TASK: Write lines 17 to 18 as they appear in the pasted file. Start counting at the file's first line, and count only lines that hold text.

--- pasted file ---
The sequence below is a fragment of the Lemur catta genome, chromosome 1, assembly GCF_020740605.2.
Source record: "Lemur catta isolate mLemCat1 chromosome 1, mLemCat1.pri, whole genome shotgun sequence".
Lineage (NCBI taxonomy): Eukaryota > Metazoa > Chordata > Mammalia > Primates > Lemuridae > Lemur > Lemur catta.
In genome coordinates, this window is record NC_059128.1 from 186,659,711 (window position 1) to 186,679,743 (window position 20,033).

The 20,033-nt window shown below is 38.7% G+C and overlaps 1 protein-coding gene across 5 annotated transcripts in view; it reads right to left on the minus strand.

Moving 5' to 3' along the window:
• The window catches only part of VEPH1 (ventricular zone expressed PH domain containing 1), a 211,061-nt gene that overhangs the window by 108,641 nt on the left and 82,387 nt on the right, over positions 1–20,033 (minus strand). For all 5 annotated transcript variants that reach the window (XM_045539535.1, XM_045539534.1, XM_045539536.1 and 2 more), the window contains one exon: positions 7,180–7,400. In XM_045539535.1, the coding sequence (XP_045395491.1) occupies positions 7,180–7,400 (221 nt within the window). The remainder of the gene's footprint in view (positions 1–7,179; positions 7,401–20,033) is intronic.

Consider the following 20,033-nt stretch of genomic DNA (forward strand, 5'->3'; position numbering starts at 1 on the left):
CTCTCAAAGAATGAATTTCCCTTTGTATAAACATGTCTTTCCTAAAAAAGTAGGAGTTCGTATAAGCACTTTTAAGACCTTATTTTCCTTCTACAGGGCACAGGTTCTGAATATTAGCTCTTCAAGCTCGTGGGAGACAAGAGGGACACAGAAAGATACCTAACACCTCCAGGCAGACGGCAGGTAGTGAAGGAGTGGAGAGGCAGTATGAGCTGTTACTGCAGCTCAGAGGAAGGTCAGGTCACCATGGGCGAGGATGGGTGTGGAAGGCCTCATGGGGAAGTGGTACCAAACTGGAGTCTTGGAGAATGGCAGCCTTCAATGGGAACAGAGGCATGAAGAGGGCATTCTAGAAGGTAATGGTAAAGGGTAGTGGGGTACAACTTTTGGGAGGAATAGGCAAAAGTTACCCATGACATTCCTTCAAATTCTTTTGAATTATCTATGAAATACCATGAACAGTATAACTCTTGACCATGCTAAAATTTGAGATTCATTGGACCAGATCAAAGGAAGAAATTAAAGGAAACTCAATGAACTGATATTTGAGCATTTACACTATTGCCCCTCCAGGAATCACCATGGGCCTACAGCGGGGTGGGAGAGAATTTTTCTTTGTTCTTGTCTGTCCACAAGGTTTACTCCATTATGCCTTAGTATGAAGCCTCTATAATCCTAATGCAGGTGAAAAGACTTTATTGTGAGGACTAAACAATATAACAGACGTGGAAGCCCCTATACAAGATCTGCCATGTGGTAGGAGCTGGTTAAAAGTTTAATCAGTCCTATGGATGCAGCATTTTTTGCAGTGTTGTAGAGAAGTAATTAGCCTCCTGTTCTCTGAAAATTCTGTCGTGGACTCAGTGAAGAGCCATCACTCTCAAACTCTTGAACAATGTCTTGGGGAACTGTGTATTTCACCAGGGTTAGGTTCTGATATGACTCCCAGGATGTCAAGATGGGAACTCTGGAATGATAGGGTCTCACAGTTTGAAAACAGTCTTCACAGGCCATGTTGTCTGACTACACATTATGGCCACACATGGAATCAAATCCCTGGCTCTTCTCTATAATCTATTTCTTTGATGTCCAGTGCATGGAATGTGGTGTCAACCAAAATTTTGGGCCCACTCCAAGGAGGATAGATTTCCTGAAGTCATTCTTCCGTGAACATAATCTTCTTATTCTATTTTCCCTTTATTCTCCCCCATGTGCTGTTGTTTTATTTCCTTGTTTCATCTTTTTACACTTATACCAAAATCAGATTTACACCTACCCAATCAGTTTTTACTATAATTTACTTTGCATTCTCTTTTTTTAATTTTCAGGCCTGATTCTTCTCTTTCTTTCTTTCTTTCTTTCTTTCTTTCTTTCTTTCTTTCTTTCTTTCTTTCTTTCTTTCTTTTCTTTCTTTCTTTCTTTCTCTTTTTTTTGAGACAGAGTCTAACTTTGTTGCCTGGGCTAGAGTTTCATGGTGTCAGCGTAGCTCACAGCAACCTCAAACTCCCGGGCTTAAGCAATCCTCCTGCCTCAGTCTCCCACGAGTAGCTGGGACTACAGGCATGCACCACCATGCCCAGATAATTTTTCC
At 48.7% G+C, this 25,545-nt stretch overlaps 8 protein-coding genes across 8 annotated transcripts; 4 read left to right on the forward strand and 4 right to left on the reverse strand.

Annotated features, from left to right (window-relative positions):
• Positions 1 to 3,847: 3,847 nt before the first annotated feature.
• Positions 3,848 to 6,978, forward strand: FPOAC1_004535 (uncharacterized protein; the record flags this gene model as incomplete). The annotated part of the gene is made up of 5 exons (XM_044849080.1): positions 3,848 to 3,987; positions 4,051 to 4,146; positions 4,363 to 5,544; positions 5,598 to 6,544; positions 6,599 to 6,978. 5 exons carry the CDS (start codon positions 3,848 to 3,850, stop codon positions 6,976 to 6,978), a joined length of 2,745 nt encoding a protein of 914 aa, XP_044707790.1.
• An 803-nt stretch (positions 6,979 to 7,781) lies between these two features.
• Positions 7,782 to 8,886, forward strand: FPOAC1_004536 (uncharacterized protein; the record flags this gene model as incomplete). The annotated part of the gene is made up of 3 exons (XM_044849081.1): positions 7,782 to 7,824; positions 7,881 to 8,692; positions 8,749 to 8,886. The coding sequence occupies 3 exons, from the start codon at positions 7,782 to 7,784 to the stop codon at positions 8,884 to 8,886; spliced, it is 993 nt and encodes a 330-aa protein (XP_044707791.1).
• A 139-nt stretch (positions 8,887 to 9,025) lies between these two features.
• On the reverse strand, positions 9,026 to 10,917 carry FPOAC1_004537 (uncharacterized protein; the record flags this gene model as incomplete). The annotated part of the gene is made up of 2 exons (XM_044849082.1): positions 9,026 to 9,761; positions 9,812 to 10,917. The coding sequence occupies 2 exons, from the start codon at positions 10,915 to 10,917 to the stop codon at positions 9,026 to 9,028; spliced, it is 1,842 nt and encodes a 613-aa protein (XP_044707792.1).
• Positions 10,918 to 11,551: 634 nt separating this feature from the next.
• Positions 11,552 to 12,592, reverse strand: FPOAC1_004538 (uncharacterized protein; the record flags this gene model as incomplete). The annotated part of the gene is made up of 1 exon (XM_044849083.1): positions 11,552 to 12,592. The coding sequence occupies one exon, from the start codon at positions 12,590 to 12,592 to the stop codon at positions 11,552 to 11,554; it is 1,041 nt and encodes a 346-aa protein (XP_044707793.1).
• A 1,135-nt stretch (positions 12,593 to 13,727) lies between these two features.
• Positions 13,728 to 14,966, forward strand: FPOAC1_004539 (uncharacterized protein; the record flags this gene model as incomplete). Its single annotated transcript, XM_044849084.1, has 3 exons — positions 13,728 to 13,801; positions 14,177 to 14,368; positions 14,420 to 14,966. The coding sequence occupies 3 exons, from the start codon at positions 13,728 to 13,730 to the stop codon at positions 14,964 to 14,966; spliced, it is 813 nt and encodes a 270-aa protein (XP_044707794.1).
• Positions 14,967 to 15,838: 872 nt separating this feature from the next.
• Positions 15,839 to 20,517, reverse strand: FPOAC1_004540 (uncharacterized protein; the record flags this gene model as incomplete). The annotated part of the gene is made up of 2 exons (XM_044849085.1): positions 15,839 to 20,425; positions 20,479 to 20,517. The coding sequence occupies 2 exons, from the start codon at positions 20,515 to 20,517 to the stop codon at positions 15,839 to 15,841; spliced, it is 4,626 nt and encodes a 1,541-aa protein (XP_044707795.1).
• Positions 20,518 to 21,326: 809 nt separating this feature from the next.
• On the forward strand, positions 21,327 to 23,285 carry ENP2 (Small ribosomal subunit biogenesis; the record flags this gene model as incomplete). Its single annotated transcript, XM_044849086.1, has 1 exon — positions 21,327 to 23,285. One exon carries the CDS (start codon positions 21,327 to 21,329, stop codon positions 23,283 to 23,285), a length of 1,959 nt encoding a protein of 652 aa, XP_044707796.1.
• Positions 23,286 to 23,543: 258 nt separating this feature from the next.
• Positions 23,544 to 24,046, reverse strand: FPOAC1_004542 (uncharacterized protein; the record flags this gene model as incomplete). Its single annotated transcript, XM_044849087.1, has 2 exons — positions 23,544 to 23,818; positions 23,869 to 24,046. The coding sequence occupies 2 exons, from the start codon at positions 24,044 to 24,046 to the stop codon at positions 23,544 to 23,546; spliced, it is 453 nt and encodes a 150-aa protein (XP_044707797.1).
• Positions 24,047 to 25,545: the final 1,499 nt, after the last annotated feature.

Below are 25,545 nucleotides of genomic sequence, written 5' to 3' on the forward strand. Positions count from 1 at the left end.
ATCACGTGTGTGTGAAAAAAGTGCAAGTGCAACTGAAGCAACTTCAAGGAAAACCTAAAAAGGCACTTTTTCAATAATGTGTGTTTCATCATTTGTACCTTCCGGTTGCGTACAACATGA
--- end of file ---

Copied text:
• On the reverse strand, positions 9,026 to 10,917 carry FPOAC1_004537 (uncharacterized protein; the record flags this gene model as incomplete). The annotated part of the gene is made up of 2 exons (XM_044849082.1): positions 9,026 to 9,761; positions 9,812 to 10,917. The coding sequence occupies 2 exons, from the start codon at positions 10,915 to 10,917 to the stop codon at positions 9,026 to 9,028; spliced, it is 1,842 nt and encodes a 613-aa protein (XP_044707792.1).
• Positions 10,918 to 11,551: 634 nt separating this feature from the next.